Over the last decade that I’ve been at this blogging thing, I’ve come across some incredibly irresponsible quackery, but what I saw about a week and a half ago took the cake. I’m referring to practitioners of The One Quackery To Rule Them All, homeopathy, demonstrating a sense delusion that was as massive as the concentration of a 30C homeopathic dilution is small when they proposed that homeopathy could be used ot treat Ebola virus disease. There are not enough facepalms face palmy enough to express the disgust at the utter ridiculousness and irresponsibility of even suggesting that magic…
One of the most annoying phenomena when it comes to “complementary and alternative medicine” (CAM), which its advocates are more and more insistent on calling “integrative medicine” is how little the average doctor cares that pseudoscience is infiltrating medicine. The reason, of course, is that CAM advocates don’t like the “alternative” part of the term CAM. Come to think of it, they don’t like the “complementary” part, either, because it implies that conventional science-based medicine (what I like to refer to as “real” medicine) is the main treatment and what they do is just “…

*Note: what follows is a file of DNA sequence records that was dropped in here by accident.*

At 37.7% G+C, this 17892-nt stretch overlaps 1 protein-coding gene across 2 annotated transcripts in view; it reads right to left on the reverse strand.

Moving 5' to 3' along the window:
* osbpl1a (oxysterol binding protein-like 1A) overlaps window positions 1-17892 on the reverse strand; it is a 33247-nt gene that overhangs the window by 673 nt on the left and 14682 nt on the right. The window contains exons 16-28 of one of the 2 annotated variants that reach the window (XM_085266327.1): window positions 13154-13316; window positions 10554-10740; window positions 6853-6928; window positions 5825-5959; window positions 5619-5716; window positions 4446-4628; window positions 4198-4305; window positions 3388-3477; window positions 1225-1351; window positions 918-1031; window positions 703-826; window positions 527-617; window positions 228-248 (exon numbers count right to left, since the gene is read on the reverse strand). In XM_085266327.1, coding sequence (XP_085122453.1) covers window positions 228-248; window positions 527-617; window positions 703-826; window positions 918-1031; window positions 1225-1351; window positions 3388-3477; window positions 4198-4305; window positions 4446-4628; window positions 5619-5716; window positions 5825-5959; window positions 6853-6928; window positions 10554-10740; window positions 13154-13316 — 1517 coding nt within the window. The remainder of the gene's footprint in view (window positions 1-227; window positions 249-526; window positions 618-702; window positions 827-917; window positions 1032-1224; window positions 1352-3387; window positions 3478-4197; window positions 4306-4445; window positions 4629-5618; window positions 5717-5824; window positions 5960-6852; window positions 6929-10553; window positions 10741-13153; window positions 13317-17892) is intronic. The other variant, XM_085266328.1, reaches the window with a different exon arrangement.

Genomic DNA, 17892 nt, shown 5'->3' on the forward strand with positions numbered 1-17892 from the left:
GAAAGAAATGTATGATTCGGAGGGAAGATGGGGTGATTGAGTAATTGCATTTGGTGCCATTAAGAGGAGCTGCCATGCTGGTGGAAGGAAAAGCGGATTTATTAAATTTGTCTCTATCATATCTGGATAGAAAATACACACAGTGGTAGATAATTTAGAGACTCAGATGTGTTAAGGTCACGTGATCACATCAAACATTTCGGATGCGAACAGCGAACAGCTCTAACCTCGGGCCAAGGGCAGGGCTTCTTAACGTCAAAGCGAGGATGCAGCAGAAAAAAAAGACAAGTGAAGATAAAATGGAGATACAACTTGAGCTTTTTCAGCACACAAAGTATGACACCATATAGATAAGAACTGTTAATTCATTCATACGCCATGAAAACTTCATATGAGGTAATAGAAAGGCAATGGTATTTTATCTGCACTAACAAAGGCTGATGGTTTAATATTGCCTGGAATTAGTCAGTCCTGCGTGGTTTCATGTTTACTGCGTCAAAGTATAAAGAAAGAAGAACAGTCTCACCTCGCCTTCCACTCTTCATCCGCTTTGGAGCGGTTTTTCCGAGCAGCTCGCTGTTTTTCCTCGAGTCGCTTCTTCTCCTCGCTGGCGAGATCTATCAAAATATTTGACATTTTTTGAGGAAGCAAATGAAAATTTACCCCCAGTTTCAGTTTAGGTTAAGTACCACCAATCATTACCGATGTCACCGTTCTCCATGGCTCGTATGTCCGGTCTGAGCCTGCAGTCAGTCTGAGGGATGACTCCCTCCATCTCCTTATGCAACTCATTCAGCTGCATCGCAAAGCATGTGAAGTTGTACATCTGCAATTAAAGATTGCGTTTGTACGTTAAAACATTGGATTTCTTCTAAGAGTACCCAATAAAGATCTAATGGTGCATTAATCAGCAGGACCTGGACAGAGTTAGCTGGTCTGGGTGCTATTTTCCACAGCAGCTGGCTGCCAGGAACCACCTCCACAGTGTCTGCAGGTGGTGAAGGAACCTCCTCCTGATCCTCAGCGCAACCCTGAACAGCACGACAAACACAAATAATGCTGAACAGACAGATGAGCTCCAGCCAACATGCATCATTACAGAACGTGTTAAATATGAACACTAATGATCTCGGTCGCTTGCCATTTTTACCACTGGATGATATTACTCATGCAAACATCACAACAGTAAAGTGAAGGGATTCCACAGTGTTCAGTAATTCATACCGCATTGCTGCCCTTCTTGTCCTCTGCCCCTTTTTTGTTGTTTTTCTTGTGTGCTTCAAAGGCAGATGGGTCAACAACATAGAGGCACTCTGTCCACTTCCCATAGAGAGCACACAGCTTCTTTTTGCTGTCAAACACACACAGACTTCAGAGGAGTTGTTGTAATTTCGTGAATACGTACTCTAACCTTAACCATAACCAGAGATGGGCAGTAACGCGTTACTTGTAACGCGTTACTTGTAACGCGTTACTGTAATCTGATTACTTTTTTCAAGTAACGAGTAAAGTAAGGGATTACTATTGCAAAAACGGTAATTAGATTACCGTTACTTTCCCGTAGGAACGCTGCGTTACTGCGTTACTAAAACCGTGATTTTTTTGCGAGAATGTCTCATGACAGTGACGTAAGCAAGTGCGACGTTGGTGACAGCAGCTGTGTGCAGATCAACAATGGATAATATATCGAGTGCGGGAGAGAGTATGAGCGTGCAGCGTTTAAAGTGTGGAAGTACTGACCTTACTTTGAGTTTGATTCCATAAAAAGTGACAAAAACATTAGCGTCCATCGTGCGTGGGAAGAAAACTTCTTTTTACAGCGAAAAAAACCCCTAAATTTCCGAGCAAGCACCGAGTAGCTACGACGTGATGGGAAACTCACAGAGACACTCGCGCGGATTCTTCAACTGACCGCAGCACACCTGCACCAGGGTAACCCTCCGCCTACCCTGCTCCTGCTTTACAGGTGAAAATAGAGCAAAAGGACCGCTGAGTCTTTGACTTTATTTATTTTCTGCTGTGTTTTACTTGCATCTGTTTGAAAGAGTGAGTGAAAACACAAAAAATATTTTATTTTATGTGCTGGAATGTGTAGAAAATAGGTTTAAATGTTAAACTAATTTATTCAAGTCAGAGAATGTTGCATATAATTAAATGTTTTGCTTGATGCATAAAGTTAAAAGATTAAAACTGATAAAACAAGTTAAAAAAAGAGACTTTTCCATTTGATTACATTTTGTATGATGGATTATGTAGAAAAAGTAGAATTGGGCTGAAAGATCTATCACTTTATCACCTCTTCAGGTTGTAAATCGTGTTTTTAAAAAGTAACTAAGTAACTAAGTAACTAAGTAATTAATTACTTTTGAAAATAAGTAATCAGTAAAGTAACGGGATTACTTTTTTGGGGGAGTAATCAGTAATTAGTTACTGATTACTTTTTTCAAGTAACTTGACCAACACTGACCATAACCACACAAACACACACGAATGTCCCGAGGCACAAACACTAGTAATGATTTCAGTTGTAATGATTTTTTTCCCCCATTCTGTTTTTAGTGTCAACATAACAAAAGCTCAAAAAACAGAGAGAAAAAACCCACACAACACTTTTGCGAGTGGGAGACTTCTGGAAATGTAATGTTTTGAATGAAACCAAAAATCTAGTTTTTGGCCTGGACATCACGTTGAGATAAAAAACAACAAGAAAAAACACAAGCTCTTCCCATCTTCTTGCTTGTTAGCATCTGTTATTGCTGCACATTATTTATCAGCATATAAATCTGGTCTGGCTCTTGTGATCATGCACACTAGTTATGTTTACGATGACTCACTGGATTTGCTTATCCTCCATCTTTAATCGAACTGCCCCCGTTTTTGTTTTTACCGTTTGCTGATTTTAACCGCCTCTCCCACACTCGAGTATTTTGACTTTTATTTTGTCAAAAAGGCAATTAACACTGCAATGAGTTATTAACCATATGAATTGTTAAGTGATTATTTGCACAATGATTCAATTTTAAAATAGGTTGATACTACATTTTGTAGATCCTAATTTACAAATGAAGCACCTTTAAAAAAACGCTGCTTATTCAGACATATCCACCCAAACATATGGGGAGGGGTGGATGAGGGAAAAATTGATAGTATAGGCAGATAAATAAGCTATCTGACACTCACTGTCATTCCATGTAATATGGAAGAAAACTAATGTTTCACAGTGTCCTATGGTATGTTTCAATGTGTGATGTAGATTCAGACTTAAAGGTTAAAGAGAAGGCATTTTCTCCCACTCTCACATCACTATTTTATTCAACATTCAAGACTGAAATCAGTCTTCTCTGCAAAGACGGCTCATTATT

With much of the country still suffering the effects of the last recession, many hourly workers are trying to scrape by with part-time jobs that don’t give them as many hours as they’d like. Worse, their schedules are often unpredictable, with little advance notice -- and workers may scramble to coordinate childcare and transportation, only to arrive at their jobs and learn their shifts have been canceled. Businesses may lower their costs by rearranging schedules at the last minute or sending workers home in response to fluctuating numbers of customers, but they do so at the expense of…